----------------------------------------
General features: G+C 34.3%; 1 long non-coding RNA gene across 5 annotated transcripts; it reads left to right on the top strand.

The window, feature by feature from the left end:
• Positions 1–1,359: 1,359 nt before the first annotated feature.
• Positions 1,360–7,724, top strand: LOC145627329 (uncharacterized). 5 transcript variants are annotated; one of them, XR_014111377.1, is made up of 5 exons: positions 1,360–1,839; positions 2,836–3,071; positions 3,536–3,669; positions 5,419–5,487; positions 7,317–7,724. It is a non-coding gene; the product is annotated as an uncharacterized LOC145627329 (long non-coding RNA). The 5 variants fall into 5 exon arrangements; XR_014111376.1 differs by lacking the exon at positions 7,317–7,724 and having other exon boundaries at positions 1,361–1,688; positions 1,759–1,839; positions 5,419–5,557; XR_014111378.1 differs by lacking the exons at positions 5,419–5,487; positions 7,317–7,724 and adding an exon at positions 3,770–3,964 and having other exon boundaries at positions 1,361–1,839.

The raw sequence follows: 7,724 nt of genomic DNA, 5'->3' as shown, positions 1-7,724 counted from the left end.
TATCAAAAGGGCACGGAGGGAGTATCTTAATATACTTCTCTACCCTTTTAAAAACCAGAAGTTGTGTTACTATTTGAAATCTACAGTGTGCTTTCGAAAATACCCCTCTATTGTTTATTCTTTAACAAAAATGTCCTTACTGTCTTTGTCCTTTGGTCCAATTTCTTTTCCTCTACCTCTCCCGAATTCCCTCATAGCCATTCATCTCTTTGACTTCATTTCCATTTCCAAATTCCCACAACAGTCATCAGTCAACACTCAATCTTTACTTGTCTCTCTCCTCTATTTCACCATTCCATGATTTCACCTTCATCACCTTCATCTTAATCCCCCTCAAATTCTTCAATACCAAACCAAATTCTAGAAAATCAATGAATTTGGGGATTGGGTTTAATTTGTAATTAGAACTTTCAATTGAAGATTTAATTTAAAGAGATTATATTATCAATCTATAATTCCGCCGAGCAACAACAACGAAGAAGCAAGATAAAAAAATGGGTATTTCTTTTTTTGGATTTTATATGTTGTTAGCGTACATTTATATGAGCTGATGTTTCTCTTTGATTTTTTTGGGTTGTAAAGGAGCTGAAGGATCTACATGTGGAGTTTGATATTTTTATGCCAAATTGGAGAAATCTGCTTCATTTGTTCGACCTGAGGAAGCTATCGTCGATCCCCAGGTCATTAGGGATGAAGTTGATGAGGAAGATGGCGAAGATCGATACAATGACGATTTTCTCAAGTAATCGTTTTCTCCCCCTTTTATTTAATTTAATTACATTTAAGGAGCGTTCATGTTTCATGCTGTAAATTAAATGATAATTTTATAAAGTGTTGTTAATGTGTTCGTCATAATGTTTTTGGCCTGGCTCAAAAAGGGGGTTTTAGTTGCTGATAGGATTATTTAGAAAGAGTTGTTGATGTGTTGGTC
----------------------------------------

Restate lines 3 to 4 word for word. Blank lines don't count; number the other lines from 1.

• Positions 1–1,359: 1,359 nt before the first annotated feature.
• Positions 1,360–7,724, top strand: LOC145627329 (uncharacterized). 5 transcript variants are annotated; one of them, XR_014111377.1, is made up of 5 exons: positions 1,360–1,839; positions 2,836–3,071; positions 3,536–3,669; positions 5,419–5,487; positions 7,317–7,724. It is a non-coding gene; the product is annotated as an uncharacterized LOC145627329 (long non-coding RNA). The 5 variants fall into 5 exon arrangements; XR_014111376.1 differs by lacking the exon at positions 7,317–7,724 and having other exon boundaries at positions 1,361–1,688; positions 1,759–1,839; positions 5,419–5,557; XR_014111378.1 differs by lacking the exons at positions 5,419–5,487; positions 7,317–7,724 and adding an exon at positions 3,770–3,964 and having other exon boundaries at positions 1,361–1,839.